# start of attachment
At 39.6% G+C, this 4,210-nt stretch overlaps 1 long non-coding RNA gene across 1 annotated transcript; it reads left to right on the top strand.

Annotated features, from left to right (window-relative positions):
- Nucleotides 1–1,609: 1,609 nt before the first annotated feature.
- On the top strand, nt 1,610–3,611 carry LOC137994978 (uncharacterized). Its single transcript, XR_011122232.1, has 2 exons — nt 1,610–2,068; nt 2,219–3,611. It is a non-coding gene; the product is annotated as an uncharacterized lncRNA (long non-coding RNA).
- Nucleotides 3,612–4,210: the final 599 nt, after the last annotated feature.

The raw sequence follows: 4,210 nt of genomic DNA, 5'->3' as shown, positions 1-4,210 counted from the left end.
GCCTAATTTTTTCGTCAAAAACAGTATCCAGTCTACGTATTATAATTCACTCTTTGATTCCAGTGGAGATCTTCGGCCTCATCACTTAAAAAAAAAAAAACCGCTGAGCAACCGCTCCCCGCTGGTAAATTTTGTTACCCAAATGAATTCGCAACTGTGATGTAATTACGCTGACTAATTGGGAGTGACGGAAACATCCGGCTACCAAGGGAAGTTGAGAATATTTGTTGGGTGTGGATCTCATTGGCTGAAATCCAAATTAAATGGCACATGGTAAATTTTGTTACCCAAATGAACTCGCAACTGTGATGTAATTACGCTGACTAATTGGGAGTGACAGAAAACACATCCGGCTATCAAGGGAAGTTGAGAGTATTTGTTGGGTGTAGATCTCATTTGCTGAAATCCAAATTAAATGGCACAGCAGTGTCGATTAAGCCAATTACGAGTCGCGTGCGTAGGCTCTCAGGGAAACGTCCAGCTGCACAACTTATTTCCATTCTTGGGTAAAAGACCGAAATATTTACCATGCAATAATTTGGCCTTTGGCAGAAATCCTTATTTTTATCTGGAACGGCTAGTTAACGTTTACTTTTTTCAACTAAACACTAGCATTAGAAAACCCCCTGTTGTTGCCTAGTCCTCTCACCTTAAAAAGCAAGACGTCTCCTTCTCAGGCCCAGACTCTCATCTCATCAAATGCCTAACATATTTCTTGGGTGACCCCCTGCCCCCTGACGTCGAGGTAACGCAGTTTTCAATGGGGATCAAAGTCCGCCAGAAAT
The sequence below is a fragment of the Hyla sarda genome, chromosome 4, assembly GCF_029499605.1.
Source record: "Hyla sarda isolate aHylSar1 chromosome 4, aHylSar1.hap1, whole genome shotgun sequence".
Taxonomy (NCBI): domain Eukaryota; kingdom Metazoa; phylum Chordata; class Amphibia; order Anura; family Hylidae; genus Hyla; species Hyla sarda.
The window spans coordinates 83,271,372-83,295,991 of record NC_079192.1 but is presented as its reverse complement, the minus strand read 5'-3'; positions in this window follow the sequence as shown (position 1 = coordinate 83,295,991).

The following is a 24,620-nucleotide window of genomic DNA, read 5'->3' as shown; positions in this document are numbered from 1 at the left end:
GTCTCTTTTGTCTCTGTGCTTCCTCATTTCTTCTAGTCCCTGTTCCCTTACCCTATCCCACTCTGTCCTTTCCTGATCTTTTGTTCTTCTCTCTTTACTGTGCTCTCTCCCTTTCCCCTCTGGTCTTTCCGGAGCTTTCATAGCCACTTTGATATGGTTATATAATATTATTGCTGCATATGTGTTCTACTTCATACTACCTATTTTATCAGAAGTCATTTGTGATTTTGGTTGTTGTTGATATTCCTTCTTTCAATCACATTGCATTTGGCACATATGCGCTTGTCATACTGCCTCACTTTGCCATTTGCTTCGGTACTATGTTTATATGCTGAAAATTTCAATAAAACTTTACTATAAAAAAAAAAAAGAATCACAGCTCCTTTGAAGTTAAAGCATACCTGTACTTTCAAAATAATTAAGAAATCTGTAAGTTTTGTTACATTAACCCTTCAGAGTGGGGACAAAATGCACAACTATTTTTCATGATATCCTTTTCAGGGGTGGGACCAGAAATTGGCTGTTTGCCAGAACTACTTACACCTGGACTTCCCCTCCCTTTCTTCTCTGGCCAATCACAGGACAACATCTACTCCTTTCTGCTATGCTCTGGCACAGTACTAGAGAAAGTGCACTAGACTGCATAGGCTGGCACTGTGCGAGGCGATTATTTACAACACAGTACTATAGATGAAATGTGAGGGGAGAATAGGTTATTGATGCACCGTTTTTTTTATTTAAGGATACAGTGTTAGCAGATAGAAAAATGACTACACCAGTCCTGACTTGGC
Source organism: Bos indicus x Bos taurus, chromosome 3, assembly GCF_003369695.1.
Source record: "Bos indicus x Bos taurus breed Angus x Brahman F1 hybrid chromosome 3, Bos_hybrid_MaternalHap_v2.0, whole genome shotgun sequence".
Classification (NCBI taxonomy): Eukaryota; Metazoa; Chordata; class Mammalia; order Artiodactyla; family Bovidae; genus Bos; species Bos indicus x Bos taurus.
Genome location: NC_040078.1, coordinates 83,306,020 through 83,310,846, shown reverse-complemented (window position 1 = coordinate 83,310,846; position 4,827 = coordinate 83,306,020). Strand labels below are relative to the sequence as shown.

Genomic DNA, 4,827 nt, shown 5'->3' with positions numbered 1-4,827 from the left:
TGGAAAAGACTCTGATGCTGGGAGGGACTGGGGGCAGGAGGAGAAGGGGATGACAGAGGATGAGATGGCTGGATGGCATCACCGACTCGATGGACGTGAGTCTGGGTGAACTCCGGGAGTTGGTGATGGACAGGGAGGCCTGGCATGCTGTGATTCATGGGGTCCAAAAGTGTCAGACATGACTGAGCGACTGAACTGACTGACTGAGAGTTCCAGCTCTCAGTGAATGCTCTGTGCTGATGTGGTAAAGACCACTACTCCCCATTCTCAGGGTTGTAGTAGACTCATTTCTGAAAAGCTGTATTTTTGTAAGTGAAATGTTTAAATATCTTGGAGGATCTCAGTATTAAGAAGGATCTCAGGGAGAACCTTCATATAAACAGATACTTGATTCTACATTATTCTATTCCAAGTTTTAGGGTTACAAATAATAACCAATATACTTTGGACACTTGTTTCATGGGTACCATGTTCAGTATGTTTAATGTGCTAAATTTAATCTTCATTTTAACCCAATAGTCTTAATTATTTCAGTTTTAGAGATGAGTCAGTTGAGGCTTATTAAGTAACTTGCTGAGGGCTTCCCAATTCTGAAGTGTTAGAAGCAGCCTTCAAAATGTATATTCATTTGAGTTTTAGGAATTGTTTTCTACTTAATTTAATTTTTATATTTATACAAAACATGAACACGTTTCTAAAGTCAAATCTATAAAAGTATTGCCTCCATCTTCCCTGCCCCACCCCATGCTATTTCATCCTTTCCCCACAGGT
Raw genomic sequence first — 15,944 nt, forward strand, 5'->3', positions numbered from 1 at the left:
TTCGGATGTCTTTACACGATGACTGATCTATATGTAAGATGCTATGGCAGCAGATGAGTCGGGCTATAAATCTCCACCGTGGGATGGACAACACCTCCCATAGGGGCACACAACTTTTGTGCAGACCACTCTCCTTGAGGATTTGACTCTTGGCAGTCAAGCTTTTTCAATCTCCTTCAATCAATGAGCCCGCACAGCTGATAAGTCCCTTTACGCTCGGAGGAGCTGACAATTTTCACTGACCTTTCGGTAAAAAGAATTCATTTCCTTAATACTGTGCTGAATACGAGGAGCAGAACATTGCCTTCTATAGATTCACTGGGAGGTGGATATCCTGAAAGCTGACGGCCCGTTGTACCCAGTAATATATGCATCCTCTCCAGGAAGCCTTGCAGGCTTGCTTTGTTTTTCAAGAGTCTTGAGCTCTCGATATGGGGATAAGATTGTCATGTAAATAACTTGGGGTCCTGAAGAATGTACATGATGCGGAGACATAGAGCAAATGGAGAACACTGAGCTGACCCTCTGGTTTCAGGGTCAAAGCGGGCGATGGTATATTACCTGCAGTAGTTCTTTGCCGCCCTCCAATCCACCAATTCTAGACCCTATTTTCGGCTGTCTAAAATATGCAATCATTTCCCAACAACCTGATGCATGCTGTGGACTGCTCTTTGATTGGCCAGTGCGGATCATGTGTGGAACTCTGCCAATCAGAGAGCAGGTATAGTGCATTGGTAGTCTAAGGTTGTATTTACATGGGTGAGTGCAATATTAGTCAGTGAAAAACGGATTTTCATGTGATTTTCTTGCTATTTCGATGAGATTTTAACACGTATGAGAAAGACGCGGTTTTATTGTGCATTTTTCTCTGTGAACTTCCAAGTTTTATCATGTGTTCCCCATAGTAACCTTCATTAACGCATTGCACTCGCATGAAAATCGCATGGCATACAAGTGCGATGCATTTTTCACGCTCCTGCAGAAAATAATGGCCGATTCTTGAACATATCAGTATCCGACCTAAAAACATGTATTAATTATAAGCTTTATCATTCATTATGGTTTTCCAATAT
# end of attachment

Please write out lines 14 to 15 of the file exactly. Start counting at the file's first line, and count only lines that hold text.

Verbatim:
Source organism: Bos indicus x Bos taurus, chromosome 3, assembly GCF_003369695.1.
Source record: "Bos indicus x Bos taurus breed Angus x Brahman F1 hybrid chromosome 3, Bos_hybrid_MaternalHap_v2.0, whole genome shotgun sequence".